Deer oh Dear!

Deer are currently enjoying a population boom in Britain. In years gone by, they were found mainly in rural areas and places such as estates and parks, where they were managed. Today, they have even been spotted wandering around city centres!

They have been sighted in urban areas since the 1970s and are often found in people’s gardens – the main reason for this is that the deer population is currently at its highest since around the eleventh century and they are searching for food.


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Booming population

An estimated two million deer inhabit Britain and they have been seen living in London, Glasgow and Sheffield. Sightings have become so commonplace in people’s gardens that at the beginning of 2019, the Royal Horticultural Society issued guidance for gardeners on deer-proofing their outdoor spaces.

One key reason is because predators such as wolves, bears and lynx have become extinct. Other factors that have aided deer and other wild animals include milder winters and changes in agricultural methods, such as planting winter crops.

Six species of deer live wild in the UK, in all types of environments!


Red deer

As the UK’s largest land mammal, the male red deer can reach a height of 137 cm at the shoulder, while the female can grow to 122 cm tall. The male, known as a stag, can weigh up to 190 kg. It is a native species that is easily recognisable by its reddish-brown summer coat. In winter, the coat becomes thicker and changes colour to greyish-brown.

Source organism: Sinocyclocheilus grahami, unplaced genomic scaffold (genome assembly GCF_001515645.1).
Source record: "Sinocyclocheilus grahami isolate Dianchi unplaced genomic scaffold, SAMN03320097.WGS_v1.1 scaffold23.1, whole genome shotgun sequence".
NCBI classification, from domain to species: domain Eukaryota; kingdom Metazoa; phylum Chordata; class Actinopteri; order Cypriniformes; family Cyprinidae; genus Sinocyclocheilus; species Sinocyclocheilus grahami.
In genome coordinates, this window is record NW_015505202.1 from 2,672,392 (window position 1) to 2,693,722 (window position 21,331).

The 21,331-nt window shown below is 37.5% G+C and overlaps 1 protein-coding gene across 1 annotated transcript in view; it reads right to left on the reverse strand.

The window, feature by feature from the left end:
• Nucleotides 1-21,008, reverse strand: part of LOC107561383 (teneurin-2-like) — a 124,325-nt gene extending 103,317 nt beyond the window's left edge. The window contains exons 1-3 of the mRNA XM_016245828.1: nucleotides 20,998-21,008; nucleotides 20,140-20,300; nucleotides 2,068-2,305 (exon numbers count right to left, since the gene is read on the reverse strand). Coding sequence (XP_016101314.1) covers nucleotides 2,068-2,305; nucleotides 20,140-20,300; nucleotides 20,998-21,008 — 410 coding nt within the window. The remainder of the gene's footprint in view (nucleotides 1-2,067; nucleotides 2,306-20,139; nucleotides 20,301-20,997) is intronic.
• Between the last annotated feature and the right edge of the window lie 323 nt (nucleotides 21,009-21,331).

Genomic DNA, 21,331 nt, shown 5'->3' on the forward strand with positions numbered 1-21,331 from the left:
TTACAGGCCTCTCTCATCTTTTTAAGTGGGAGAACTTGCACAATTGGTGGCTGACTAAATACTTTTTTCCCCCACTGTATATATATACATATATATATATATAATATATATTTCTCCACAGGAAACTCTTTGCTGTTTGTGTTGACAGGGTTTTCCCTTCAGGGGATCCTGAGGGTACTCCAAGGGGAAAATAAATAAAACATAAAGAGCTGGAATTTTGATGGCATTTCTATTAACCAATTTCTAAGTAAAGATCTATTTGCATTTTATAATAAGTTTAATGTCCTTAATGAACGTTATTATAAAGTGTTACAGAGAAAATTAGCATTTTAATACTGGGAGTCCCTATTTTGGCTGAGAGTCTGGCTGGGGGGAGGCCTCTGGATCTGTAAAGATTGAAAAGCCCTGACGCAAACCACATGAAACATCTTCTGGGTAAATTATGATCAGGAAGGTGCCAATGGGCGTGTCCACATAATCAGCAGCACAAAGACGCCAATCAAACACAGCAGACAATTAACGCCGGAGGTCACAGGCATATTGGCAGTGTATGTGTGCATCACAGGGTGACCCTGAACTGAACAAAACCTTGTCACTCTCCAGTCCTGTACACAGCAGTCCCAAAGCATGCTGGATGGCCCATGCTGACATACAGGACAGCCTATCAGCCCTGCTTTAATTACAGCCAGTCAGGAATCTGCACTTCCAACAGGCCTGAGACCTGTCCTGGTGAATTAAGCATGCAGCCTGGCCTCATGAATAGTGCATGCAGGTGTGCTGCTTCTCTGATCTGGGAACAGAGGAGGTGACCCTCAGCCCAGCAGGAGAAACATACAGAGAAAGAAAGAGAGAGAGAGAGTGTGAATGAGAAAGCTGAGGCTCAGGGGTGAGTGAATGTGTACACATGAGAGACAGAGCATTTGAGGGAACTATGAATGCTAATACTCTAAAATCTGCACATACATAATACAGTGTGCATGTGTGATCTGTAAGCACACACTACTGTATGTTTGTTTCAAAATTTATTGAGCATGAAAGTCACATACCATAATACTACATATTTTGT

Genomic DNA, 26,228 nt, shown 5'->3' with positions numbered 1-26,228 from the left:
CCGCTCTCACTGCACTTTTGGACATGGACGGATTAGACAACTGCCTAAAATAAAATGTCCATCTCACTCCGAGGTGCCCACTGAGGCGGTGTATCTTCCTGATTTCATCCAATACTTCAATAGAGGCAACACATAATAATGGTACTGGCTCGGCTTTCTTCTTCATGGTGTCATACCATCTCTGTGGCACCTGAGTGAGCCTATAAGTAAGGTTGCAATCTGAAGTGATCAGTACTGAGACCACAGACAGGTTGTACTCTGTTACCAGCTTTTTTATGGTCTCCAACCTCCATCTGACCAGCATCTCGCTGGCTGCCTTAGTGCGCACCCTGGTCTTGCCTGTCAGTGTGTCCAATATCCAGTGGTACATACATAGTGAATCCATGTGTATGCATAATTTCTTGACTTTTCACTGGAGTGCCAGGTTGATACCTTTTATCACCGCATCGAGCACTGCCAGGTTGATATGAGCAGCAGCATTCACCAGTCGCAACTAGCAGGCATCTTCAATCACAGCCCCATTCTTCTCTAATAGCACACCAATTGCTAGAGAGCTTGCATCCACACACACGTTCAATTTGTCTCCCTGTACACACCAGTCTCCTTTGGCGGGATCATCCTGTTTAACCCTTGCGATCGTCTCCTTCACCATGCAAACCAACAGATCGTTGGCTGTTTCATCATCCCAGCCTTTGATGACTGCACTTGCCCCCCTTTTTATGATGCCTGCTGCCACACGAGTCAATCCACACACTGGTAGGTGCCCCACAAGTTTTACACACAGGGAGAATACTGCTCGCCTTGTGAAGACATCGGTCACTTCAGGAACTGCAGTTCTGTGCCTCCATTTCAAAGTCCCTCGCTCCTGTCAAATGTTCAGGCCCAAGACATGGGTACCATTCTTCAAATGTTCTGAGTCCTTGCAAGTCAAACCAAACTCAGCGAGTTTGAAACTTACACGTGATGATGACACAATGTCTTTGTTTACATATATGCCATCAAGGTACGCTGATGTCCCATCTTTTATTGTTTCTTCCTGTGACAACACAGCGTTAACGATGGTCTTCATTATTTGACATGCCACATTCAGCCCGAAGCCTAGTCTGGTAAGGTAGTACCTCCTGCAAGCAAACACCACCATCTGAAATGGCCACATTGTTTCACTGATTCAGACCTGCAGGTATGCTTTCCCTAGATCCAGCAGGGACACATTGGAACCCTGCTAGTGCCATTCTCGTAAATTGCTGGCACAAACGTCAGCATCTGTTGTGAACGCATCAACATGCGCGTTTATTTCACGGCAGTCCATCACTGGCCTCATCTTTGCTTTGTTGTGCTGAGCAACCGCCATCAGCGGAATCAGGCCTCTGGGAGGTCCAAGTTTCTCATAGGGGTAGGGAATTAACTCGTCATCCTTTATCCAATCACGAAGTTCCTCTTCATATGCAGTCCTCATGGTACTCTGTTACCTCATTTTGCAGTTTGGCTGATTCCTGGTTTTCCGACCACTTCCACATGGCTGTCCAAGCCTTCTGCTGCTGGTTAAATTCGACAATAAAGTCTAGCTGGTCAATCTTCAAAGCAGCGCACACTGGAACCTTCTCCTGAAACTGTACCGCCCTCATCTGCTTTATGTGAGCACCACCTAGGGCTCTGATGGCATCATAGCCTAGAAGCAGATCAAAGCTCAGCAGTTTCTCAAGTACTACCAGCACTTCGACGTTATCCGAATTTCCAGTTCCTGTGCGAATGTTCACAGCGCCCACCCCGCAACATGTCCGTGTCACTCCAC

The majority of the UK’s red deer population lives in Scotland, although there is a population of more than 500 in Cornwall, mainly concentrated in the east of the county.


Roe deer

The UK’s second native species, the roe deer is easily recognised by its small antlers. Fully-grown male roe deer, known as bucks, have three-point antlers. The female is distinguished by its tail-like tufty hair on its rump in winter.

The species became extinct in many parts of the UK, except for the Scottish Highlands, in the 18th century due to over-hunting. In the 19th century, they were reintroduced in Dorset and Sussex. Today, they can be found in various parts of Cornwall, where there are an estimated 1,300 roe deer. They mainly live in the centre and east of the county, although more recently, they have also spread into the west.


Fallow deer

The fallow deer has various coat colours, with the most common being white-spotted brown fur. They can also have various shades of light-coloured fur, mainly with white spots. They are the only species which have palmate or palm-like antlers.

Having been present in Britain since the eleventh century, they were brought over by the Normans, mainly for hunting, but also for ornamental purposes. The medium-sized deer can be found in woodland areas and in deer parks across the UK.

There are a few scattered populations of fallow deer across Cornwall, often centred around old deer parks. A survey, carried out by Richard Carew in 1602, lists several Cornish deer parks, many of which were subsequently restocked with cattle. Small herds of fallow deer can still be found around these old parks, including at Werrington, near Launceston.